North Carolina Regresses on Race and Gender Bias


Taking Note - The Editorial Page Editor's Blog

July 5, 2012, 5:04 PM
By ANDREW ROSENTHAL

In 2009, North Carolina’s lawmakers surprised everyone by passing the Racial Justice Act, the first law in the nation to allow death row inmates to get their sentences reduced to life without parole if they could show their case was tainted by racial bias. It seemed like a watershed moment for a state that has played a key part in this nation’s bitter history of racism.

That lasted until late last year, when the legislature decided to repeal that law and replace it with a mockery of justice. Then Gov. Bev Purdue displayed real courage by vetoing the new measure and making the Racial Justice Act stick.

It took a few months, but the North Carolina legislature managed on Mondayto finish the job. It passed a bill that disposes of the Racial Justice Act and replaces it with a law that so severely limits the proof an inmate can use to show race bias that it renders it useless. It doesn’t allow an inmate to use statistical data, for instance, to demonstrate racial bias in death sentences and requires him to show discrimination in the place he was sentenced, not in the entire state.

Only last April, a judge rescinded a death sentence for the first time under the Racial Justice Act, saying that evidence of racial bias in jury selection across North Carolina showed a clear need to overhaul the system of choosing jurors in death penalty cases.

Linc Caplan, who covers legal issues for the Times editorial board, said that North Carolina’s prosecutors were behind the gutting of the Racial Justice Act.

“Experts in the state can’t think of one prosecutor who has explained the repeated patterns of an all-white or 11 white, 1 black, juries in death penalty cases,” he said. “Those types of juries convicted and sentenced to death scores of people in 30 of North Carolina’s 100 counties, according to an NAACP brief, where prosecutors systematically excluded qualified black jurors through peremptory challenges. The notion that justice was done in these cases was a fraud.”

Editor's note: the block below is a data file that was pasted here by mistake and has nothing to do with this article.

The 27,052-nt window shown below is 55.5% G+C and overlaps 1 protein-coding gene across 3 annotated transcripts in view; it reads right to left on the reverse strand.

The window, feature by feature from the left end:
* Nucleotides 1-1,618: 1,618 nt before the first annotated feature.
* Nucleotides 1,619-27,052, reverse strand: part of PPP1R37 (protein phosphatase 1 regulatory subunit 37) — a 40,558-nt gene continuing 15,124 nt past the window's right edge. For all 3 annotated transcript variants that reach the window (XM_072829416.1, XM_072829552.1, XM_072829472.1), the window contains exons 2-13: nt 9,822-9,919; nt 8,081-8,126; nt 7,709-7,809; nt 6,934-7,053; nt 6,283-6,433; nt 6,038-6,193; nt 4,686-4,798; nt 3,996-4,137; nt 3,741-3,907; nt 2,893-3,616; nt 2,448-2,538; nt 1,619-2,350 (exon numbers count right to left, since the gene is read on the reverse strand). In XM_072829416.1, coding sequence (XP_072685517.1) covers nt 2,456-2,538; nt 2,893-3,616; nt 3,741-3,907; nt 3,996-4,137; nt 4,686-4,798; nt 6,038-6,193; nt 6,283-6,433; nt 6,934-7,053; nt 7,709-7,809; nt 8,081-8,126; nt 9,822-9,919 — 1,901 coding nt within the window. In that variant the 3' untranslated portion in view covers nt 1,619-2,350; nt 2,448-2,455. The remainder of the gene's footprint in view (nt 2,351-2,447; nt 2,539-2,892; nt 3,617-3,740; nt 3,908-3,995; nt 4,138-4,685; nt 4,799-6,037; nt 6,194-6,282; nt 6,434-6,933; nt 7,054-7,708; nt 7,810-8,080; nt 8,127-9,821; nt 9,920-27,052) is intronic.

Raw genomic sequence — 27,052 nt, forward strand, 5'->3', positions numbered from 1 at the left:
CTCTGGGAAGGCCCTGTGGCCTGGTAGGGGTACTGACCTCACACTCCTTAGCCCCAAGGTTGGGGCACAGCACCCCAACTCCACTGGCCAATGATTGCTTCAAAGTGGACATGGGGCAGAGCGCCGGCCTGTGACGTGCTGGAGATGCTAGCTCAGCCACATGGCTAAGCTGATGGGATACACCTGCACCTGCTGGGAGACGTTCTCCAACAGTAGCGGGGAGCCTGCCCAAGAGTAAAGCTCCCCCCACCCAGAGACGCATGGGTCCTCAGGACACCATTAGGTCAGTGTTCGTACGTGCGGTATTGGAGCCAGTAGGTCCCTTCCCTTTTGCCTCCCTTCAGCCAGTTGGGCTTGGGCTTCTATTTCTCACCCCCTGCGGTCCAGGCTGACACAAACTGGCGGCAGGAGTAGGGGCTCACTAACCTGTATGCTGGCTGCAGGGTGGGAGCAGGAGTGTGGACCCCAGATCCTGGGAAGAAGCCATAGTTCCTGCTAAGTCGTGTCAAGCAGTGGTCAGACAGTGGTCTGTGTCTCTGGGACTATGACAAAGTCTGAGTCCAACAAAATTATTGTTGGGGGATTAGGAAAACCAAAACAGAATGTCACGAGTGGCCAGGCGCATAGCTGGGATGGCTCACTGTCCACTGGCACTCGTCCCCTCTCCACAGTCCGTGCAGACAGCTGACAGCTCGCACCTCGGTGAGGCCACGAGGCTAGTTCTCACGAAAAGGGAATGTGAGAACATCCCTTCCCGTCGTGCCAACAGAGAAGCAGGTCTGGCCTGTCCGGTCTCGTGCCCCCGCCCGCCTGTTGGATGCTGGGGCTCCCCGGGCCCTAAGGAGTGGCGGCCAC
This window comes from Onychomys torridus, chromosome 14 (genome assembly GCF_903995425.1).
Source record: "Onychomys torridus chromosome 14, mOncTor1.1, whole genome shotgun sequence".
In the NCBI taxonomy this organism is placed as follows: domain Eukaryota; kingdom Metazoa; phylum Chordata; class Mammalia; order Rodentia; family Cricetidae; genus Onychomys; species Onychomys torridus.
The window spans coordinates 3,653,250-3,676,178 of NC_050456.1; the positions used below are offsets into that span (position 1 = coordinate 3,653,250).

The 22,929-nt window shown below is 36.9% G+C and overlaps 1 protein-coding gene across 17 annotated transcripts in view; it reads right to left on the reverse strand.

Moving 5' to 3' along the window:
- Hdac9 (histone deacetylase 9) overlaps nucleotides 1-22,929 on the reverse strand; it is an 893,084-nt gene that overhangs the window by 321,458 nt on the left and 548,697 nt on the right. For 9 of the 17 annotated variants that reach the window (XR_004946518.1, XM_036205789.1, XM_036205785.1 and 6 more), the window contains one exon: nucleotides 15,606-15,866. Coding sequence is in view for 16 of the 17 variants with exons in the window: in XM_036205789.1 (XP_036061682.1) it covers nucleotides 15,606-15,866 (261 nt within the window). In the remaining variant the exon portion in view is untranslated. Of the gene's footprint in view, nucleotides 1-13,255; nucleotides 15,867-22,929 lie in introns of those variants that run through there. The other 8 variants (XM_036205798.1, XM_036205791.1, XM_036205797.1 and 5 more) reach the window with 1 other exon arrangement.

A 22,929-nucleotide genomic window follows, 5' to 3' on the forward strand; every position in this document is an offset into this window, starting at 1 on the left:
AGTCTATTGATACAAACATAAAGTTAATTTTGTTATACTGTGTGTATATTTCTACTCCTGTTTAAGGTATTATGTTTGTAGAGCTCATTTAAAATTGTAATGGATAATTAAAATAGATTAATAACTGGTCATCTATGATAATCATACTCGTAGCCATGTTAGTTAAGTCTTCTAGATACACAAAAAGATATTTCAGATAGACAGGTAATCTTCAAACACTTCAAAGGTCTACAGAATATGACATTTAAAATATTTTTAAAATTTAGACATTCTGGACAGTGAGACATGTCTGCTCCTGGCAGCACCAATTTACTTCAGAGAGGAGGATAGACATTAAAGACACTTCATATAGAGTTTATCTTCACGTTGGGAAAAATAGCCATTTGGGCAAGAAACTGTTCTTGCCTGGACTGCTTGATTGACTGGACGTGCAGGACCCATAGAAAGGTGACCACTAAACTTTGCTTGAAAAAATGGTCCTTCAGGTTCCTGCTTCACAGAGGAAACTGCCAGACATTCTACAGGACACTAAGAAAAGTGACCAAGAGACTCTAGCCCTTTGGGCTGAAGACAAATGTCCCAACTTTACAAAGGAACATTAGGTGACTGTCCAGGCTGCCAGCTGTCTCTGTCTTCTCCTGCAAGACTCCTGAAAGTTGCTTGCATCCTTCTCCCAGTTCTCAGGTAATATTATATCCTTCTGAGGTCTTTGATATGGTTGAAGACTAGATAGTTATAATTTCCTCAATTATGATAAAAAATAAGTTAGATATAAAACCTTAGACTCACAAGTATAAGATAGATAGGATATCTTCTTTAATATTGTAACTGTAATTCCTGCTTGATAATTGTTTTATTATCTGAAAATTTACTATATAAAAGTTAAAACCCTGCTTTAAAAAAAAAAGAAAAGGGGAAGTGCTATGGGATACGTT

This development would be distressing enough, but there’s more: The same Republican-dominated legislature overrode the governor’s veto of another blatantly discriminatory bill this week. That bill aims to strip Planned Parenthood of all state funding.

Lawmakers tried first to do just that, but a judge blocked it, so the lawmakers passed a bill that bans all private contractors from getting state funding for contraception. Gov. Perdue vetoed it, and the legislature worked extra late on Monday to override her veto.

Like all of these attacks on Planned Parenthood, the North Carolina law is based on the lie that it is aimed at curbing abortions. In fact, the state money didn’t go to abortion services, which are a minute portion of Planned Parenthood’s operations. What this really does is cut women—especially poor women—off from essential health services, such as contraception, STD prevention and treatment, family planning, breast cancer screening and whatever else lawmakers like those in North Carolina don’t want to pay for.

I know the political climate in this country is so poisonous that some right-wing politicians feel emboldened to pass these kinds of reckless laws, but it’s depressing to see it happening. You’d think the political leaders North Carolina would want a better image.

 

 


http://takingnote.blogs.nytimes.com/2012/07/05/north-carolina-regresses-on-race-and-gender-bias/?ref=race


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